According to the self-consistency principle, the universe protects itself from attempts to change the past; it won't let the time traveler to kill his grandfather or otherwise change his own past (in other words, our region of spacetime does not contain inconsistent CTCs). Obviously, in such a crude version, time travel is impossible; but it can be assumed that some technical ways are possible to create a paradox of violation of the cause-and-effect relationship (“the grandfather paradox”). But if scientists create some kind of apparatus that can create a paradox and damage the space-time continuum, then, according to the principle of self-consistency, the universe will not let them start this apparatus: some mystical factor will lead to equipment breakdown or any other emergency, due to which it will not be possible to cause a paradox.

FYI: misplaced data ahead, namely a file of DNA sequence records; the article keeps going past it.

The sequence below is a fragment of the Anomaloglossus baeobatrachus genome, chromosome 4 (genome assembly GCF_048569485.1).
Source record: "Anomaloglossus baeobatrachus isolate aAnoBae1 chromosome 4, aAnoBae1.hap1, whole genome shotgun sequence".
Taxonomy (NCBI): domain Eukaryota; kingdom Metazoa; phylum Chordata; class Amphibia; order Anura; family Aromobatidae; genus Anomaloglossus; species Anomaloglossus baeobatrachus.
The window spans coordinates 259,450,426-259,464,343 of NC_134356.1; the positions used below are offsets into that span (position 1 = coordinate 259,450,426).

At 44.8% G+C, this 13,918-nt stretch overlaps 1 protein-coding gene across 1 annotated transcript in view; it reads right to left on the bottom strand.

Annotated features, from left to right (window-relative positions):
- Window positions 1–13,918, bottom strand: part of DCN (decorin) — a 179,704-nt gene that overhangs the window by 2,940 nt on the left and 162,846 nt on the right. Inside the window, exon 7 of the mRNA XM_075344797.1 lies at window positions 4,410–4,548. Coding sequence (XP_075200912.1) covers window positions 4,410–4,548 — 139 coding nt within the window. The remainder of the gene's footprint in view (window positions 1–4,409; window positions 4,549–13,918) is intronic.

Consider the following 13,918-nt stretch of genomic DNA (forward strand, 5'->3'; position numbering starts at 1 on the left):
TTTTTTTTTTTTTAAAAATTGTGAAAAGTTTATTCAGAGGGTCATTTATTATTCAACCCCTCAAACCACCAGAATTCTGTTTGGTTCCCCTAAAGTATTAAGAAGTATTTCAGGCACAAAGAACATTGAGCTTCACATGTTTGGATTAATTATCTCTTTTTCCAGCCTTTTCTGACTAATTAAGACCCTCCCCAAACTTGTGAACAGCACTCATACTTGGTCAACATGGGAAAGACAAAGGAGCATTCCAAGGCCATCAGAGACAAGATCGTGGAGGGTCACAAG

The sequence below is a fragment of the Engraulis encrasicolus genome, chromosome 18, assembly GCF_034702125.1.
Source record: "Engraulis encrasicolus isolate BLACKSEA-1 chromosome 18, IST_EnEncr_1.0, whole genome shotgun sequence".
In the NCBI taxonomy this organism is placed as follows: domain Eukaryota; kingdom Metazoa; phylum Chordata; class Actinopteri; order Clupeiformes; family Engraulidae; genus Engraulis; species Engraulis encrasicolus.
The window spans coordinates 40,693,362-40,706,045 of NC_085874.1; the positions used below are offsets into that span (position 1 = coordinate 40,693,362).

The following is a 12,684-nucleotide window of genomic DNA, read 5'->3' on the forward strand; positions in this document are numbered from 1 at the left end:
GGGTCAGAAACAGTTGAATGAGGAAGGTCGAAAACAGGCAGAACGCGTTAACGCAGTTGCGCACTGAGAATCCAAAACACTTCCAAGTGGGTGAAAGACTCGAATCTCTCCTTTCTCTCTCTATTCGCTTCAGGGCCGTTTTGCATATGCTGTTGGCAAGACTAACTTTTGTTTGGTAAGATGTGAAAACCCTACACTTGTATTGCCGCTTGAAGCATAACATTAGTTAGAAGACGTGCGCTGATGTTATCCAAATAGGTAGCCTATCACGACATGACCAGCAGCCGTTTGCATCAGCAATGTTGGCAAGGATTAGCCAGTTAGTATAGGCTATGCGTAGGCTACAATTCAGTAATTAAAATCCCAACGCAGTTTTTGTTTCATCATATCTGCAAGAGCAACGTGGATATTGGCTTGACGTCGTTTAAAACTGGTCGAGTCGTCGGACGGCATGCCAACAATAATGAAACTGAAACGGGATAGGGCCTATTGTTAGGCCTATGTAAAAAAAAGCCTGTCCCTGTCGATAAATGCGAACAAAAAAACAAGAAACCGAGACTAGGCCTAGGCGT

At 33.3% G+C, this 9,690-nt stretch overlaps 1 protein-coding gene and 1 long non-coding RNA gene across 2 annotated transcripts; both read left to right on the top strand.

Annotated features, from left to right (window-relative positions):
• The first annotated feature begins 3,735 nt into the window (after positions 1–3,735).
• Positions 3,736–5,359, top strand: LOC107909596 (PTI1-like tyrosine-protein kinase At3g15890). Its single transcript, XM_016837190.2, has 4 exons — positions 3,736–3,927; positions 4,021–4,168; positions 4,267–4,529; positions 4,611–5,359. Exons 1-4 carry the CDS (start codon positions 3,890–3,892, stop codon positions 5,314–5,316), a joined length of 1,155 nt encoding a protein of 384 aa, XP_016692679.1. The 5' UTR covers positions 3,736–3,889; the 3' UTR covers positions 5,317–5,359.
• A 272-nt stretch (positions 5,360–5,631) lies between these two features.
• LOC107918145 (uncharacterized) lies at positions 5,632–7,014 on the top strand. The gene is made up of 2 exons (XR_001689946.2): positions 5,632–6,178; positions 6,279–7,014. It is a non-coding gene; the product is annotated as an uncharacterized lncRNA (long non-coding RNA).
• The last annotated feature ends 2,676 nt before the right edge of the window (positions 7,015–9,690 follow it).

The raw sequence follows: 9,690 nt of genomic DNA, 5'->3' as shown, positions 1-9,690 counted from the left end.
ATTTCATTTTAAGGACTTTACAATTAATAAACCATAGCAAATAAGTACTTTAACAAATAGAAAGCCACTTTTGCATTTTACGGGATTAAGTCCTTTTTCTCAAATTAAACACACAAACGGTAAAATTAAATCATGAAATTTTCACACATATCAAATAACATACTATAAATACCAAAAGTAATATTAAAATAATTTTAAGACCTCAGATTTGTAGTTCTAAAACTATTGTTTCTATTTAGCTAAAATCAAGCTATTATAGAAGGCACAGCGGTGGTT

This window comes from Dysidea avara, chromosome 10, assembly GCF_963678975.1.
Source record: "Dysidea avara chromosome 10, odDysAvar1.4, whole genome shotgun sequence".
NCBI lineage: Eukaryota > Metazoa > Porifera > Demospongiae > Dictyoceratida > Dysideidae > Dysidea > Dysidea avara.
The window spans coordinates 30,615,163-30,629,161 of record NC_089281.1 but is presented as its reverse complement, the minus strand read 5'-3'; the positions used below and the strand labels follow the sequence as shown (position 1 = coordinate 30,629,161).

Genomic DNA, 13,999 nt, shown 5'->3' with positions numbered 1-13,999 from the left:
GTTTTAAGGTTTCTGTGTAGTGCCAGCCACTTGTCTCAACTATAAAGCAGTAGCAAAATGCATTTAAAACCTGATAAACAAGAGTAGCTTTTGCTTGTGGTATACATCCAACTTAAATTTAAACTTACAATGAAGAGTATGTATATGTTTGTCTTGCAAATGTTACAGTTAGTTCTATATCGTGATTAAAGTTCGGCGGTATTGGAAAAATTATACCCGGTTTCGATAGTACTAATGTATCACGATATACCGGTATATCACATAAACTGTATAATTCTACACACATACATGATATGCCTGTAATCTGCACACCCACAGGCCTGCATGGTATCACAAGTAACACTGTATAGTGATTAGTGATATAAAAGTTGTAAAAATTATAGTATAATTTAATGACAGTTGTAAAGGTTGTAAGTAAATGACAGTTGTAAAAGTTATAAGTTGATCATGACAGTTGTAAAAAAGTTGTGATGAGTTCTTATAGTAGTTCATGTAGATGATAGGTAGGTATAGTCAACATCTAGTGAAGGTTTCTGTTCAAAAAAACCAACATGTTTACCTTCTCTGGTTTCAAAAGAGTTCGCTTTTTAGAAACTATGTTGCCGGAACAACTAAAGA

It turns out that attempts to provoke paradoxes are a kind of “sin from the point of view of the Universe” and should be prohibited by law. If 10 laboratories independently try to cause a paradox, either some random factors will prevent each of them from doing this, or, more likely, a big catastrophe will occur in the world, preventing experiments in all of these 10 laboratories. From this point of view, it becomes strange that we exist at all - if the universe is protected from paradoxes, it is protected from the emergence of intelligent civilizations that can cause paradoxes.
Probably, my reasoning looks naive on such a serious forum, but it develops the thoughts expressed by many science fiction writers about time travel. See for example here:
On the other hand, in S. Lloyd's article on time travel, everything looks different:
Why didn't the universe stop Lloyd from conducting his experiment?